The past weeks have seen a surprising meeting of minds between US Federal Reserve Chairman Ben Bernanke, the Bank of England, the Olympic-rowing and Zuckerberg-bothering Winklevoss twins, and the US Department of Homeland Security. The connection? All have decided it is time to take bitcoin seriously.
Until now, what pundits called in a rolling-eye fashion “the new peer-to-peer cryptocurrency” had been seen just as a digital form of gold, with all the associated speculation, stake-claiming and even “mining”; perfect for the digital wild west of the Internet, but no use for real transactions.
Bitcoins are mined by computers solving fiendishly hard mathematical problems. The “coin” does not exist physically: It is a virtual currency that exists only as a computer file. No one computer controls the currency. A network keeps track of all transactions made using bitcoins, but it does not know what they were used for — just the ID of the computer “wallet” they move from and to.
Right now the currency is tricky to use, both in terms of the technological nous required to actually acquire bitcoins, and finding somewhere to spend them. To get them, you have to first set up a wallet, probably online at a site such as Blockchain.info, and then pay someone hard currency to get them to transfer the coins into that wallet.
A bitcoin payment address is a short string of random characters and, if used carefully, it is possible to make transactions anonymously. That is what made it the currency of choice for sites such as the Silk Road and Black Market Reloaded, which let users buy drugs anonymously over the Internet. It also makes it very hard to tax transactions, despite the best efforts of countries such as Germany, which in August declared that bitcoin was “private money” in which transactions should be taxed as normal.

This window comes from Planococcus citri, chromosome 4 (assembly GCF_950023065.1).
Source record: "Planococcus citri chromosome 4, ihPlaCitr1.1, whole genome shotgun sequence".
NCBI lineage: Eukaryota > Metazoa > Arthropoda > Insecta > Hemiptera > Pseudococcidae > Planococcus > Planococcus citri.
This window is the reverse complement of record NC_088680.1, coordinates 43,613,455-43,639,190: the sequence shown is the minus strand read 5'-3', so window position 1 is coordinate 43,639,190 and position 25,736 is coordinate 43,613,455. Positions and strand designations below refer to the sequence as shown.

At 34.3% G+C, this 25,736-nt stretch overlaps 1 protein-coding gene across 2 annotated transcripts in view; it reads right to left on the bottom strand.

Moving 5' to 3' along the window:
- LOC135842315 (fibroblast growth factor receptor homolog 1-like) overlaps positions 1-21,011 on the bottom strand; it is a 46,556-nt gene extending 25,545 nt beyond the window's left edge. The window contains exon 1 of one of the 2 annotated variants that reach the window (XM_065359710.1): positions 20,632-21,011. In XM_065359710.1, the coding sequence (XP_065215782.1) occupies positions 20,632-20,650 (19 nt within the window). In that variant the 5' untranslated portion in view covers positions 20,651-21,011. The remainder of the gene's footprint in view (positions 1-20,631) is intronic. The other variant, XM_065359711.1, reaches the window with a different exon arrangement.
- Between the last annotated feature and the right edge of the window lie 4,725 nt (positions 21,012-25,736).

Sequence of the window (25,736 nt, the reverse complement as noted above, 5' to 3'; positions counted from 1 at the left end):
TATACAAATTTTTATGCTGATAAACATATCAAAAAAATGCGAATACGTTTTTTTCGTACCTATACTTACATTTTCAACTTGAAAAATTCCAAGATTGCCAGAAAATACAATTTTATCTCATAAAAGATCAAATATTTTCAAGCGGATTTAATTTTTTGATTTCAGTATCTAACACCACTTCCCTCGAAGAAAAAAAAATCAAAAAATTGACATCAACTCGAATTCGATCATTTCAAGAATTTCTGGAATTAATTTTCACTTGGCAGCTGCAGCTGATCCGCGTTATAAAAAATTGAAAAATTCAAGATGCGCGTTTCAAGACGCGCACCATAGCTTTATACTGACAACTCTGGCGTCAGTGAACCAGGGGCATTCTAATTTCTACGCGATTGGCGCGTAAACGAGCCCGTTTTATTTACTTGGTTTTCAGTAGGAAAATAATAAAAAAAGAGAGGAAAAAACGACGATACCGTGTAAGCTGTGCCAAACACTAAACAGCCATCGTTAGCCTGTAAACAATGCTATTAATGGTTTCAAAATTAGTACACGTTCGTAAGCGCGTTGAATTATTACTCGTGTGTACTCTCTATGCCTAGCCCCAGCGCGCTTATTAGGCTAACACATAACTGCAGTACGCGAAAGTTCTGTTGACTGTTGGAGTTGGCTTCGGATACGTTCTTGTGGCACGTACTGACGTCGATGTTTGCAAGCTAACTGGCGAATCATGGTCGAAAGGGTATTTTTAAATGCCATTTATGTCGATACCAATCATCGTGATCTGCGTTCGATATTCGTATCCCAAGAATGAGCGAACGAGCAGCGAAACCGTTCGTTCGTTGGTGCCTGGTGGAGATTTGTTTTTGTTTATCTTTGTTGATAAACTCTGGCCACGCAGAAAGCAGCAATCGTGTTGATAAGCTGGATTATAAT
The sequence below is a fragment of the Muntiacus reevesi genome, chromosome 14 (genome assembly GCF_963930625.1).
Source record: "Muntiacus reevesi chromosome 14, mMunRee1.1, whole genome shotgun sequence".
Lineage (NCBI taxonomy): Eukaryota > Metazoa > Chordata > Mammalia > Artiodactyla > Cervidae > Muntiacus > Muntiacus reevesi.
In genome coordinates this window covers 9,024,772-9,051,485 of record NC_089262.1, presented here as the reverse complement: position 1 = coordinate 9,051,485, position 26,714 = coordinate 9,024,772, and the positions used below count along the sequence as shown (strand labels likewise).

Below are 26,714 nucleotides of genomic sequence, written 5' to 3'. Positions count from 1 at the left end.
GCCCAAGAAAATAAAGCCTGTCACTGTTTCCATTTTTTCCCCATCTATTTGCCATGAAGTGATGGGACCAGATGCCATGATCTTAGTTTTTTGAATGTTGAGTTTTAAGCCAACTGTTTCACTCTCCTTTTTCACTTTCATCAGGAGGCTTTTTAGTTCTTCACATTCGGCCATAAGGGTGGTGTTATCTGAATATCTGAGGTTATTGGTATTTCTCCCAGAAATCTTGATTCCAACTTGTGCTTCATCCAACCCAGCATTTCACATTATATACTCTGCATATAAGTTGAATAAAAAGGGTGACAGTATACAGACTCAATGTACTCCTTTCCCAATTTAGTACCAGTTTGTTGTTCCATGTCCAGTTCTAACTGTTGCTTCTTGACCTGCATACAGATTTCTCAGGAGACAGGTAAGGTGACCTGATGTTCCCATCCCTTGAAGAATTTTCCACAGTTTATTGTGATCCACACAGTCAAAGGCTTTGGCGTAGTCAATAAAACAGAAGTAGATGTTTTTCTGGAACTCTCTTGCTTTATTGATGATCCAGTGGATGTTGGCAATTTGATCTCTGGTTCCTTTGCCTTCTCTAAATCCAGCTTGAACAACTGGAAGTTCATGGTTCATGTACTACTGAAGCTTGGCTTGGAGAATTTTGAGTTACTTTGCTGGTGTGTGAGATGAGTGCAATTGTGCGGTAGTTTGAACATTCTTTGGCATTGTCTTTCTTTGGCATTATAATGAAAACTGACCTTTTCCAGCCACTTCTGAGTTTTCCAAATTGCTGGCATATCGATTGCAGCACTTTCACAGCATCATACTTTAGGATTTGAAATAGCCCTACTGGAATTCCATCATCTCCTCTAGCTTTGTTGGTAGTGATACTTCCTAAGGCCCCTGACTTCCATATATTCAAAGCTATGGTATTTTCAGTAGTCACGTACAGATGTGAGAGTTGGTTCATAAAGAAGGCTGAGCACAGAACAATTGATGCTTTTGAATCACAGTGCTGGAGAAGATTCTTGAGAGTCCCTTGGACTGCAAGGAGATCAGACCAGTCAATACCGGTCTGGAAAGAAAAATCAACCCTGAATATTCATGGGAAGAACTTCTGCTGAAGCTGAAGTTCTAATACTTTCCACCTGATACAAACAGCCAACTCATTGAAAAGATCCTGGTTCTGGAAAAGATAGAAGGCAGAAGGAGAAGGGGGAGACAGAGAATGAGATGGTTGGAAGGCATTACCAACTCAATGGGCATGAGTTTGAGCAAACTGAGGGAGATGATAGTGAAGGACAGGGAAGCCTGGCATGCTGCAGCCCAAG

It does not have all the advantages of cash, though the fact you can not forge it is a definite plus. bitcoin is “peer-to-peer” and every coin “spent” is authenticated with the network. Thus you can not spend the same coin in two different places and nor can you spend it without an Internet connection. You do not have to spend whole bitcoins. Each one can be split into 100 pieces — with a piece known as a satoshi — and spent separately.
Although most people have now vaguely heard of bitcoin, you are unlikely to find someone outside the tech community who really understands it in detail, let alone accepts it as payment. Nobody knows who invented it; its pseudonymous creator, Satoshi Nakamoto, has not come forward. He or she may not even be Japanese, but whoever it is certainly knows a lot about cryptography, economics and computing.
It was first presented in November, 2008 in an academic paper shared with a cryptography mailing list. It caught the attention of that community, but took years to take off as a niche transaction tool. The first bitcoin boom and bust came in 2011, and signaled that it had caught the attention of enough people for real money to get involved — but also posed the question of whether it could ever be more than a novelty.
The algorithm for mining bitcoins means the number in circulation will never exceed 21 million and this limit will be reached in about the year 2140. Already 57 percent of all bitcoins have been created; by 2017, 75 percent will have been. If you tried to create a bitcoin in 2141, every other computer on the network would reject it as fake because it would not have been made according to the rules of currency.